From Street to Scrambler…
By 1971, BSA and Matchless had both gone out of business, and with them the British 500 singles whose torque and character had proved perfect for such a wide variety of off-road conditions all but vanished. Yamaha saw this opening in the market and created the XT500, a street-legal enduro / adventure that would quickly become a legend of the great African rallies, winning the first two Paris-Dakar Rallies and setting the bar for a whole series of four-stroke singles to come.
Soon thereafter, Yamaha rolled out the SR500 and short-stroke SR400, street versions of the venerable XT thumper that retained its simplicity and character. The SR was kickstart-only, no electric starter, and the 499cc SOHC two-valve single-cylinder engine made 31.5 horsepower and 27 pound-feet of torque.
While it wouldn’t win any records at the drag strip, it was a true enthusiast’s motorcycle — a machine with a slightly different approach than its contemporaries:
“Everyone who rode the SR500E agreed: The motorcycle is enormous fun. Not an awesome motorcycle, not dazzling, not brilliant—but fun. Those riders who have grown up on electric-start twins and fours were intrigued by the single-cylinder Yamaha because it represents a different approach to connecting Points A and B on tarmac. The SR500E is a machine of essentials; a responsive, glove-fit motorcycle.” —Cycle, 1978
Recently, we heard from Aleksander Ilcewicz and Christian Boosen of Poland’s 86 Gear Motorcycles, who obviously have an affinity for Yamaha thumpers — we’ve featured their XT600 supermoto and XT500 restoration in the past. The SR was developed largely as a response to XT500 owners converting their enduros into street-oriented machines — but what about the opposite path?
“We were approached by a client who wanted to build a period-correct 70’s Yamaha scrambler bike, but did not want to invest in an original XT500.”
The value of solid XT500 examples has skyrocketed in recent years, so the 86 Gear crew picked up an ’82 SR500 for the conversion. They rebuilt the engine, modified and hid the wiring loom, eliminated the battery, reworked the frame to mount an XT500 tank and custom saddle, swapped out the suspension, added a chain tensioner, and outfitted the bike with a vintage-style headlight, XT fender, and Supertrapp exhaust.
The result is a Yamaha 500 scrambler pieced together from several different bikes, creating a singular machine that’s a hoot to ride:
“Its torquey engine and comfortable riding position make it a functional enduro bike for light trails and occasional jumps. People on the streets seem to like and appreciate this bike — riding this thumper around receives a lot of thumbs up.”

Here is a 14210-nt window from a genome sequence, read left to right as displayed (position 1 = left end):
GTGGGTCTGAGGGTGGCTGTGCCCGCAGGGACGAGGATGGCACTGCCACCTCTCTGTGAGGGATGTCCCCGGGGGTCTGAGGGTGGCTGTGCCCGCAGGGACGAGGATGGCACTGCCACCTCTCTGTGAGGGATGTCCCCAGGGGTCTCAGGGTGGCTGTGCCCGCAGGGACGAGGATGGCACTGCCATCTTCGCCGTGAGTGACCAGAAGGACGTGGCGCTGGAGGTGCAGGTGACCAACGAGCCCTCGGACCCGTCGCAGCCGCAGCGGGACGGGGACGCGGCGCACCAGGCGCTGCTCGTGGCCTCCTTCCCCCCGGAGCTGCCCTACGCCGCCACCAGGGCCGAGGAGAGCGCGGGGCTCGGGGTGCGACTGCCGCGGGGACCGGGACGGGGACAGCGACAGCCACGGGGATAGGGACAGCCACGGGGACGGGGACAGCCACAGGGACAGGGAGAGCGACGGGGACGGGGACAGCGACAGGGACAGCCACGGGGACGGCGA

Below, we get the full story on this Yamaha “SRXT500” from the 86 Gear crew.
Yamaha SR500 Scrambler: Builder Interview
• What’s the make, model, and year of the donor bike?
1982 Yamaha SR500.
• Why was this bike built?
• What was the design concept and what influenced the build?
We were approached by a client who wanted to build a period-correct 70’s Yamaha scrambler bike, but did not want to invest in an original XT500. We took up the challenge and picked the 1982 SR500 as the donor bike for this project. While we were halfway through the build, the owner changed his mind and decided to give it up. It changed hands twice, and spent almost two years in storage. Finally, a new customer saw it as an opportunity and wanted to continue its transformation.
• What custom work was done to the bike?
To improve the bike’s reliability and performance, the engine was rebuilt, the carburetor was equipped with a new set of jets. The airbox was replaced with a K&N pod filter. Wiring loom was modified to keep all the cables not visible. There is no battery anymore, just a condenser.
The custom-made seat and an original XT500 tank gave this bike its vintage scrambler look.
In order to fit the parts altogether, we had to reposition the mounting points for the tank, and rework the subframe to fit the new seat. To make more room for the tank, triple trees were sourced from a later XT500.
The front suspension with the front wheel was borrowed from a 1980 XT500 and upgraded with progressive springs. We left the rear wheel stock, but the rear suspension was upgraded with a new set of YSS shocks.
Longer than original suspension travel required the swingarm to be retrofitted with a chain tensioner (stock SR500 swingarm doesn’t come with one).
The bodywork was completed with a vintage replica of a UFO enduro headlight, an original XT500 front fender, and a customised rear fender fitted with a TT500 replica tail light.
In the end we attached the famous Supertrapp 3″ series dirt bike exhaust and set it up to work with the carb.
• Does the bike have a nickname?
Not really, we used to call it the SRXT 500.
• Can you tell us what it’s like to ride this bike?
The bike is light, nimble, and has a strong pull. The exhaust sounds pleasing to the ear on the low and medium rpm’s. It is quite easy to start, once you get the idea how to do it correctly. Its torquey engine and comfortable riding position make it a functional enduro bike for light trails and occasional jumps. People on the streets seem to like and appreciate this bike — riding this thumper around receives a lot of thumbs up.
• Was there anything done during this build that you are particularly proud of?
The thing I am most proud of is that we were able to make so many parts from different bikes work together. It was challenging, but the end result was worth the effort. The owner loves it and it drives as good as it looks.
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Photos: Bartek Zaranek Photography